1. Plainsroamer, I wonder if they all were texting in capital letters? LOL!
          It will be a fast culling and we will be left to clean up the mess(and the bodies).
          A good after SHTF business will be mining the gold out of all those useless phones laying around The now extinct sheep.

    2. and those who weren’t doing that, were taking video and pics…

      too dangerous a mentality for sure.

  6. When I lived in San Diego it was amazing how many times I actually saw people step in a hole and fall flat on their face as they walked off the concrete/asphalt.
    Also how many times have sheeple actually missed the “curb” and either trip going up, or fell stepping off? But when they hit the concrete with their nose, they protect the Dumbing Phone.
    One last thing about SA, look around, the world is a place of Mirrors, Windows, Reflective Surfaces, watch these also for what’s around you. Looking in a window ahead of you will reflect exactly what’s behind you.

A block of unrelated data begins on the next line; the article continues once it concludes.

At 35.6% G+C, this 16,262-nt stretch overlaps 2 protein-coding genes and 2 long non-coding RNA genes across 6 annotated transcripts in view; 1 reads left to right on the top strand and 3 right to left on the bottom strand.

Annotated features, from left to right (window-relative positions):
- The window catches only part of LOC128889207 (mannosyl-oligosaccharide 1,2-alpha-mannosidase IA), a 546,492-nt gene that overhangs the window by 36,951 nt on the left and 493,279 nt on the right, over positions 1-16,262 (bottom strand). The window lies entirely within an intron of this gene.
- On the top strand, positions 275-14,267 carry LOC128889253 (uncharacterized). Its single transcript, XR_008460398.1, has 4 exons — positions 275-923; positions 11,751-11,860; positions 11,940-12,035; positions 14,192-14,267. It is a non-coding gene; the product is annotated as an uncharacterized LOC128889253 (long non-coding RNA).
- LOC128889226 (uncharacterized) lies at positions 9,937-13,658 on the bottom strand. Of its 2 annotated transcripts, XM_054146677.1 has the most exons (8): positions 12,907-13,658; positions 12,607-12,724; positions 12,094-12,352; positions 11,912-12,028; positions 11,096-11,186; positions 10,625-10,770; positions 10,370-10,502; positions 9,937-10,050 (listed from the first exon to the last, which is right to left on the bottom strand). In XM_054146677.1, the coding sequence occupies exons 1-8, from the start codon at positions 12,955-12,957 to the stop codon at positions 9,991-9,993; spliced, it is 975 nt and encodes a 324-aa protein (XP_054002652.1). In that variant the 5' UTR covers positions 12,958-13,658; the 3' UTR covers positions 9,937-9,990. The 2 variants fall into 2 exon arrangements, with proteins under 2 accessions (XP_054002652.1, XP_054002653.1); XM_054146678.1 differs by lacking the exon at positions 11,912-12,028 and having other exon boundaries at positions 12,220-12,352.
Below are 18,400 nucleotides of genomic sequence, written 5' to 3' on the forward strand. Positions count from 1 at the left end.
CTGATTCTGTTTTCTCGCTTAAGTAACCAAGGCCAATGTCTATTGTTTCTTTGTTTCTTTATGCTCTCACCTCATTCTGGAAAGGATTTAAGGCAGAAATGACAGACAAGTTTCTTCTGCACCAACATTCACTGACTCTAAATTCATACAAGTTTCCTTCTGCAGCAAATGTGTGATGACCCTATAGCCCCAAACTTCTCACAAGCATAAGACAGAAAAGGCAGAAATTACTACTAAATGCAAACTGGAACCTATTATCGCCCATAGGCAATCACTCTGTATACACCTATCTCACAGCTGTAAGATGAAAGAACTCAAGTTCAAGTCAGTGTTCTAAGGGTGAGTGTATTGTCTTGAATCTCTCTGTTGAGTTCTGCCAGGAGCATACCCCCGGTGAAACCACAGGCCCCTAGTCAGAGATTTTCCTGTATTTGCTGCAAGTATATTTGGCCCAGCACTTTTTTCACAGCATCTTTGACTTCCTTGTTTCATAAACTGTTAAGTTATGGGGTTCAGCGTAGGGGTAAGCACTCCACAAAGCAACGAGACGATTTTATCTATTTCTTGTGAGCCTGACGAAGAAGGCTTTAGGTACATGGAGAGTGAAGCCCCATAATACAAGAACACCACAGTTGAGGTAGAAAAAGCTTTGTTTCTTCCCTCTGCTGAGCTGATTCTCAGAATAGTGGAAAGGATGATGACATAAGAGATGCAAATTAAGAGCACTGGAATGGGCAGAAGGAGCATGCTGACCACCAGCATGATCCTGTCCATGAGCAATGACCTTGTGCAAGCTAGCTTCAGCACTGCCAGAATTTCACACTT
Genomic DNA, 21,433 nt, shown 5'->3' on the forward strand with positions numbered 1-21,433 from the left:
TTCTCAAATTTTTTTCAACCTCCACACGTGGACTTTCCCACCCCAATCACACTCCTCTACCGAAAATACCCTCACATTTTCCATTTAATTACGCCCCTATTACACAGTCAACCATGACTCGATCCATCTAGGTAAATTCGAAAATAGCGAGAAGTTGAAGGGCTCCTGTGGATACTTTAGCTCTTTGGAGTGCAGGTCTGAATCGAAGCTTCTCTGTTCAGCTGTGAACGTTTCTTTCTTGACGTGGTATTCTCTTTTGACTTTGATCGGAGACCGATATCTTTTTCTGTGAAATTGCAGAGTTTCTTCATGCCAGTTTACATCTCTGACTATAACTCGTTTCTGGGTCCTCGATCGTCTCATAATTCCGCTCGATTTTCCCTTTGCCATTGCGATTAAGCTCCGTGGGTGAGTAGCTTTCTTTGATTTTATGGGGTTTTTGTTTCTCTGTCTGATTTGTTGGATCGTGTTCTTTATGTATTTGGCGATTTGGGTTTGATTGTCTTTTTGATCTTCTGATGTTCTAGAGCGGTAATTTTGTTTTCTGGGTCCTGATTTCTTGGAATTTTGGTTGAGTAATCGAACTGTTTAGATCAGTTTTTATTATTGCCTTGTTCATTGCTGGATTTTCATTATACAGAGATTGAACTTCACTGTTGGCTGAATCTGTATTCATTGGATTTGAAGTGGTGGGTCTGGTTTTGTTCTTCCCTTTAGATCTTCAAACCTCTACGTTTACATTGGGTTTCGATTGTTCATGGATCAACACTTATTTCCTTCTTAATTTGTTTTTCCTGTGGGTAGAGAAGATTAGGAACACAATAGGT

7. I am not popular because I am not tuned into a smart phone. I see what it has done to people on the streets in town, they are oblivious to the world around them. There are advertisements on TV how you need it when you go to bed and when you wake up, so society as a whole is pushing this as the “new normal” even for welfare recipients and unemployed. Sorry, I ain’t normal.

    Ken, you mentioned having a 360 degree peripheral as part of SA. I noticed something for years as I looked at the stars at night and if I didn’t look at them directly, ones that didn’t shine straight-on-focus can be seen with my peripheral vision. I always wondered why—found out last week. We just see better in the dark not looking directly at objects…. So those going to their cars or around the house on dark nights, trust what your peripheral vision sees.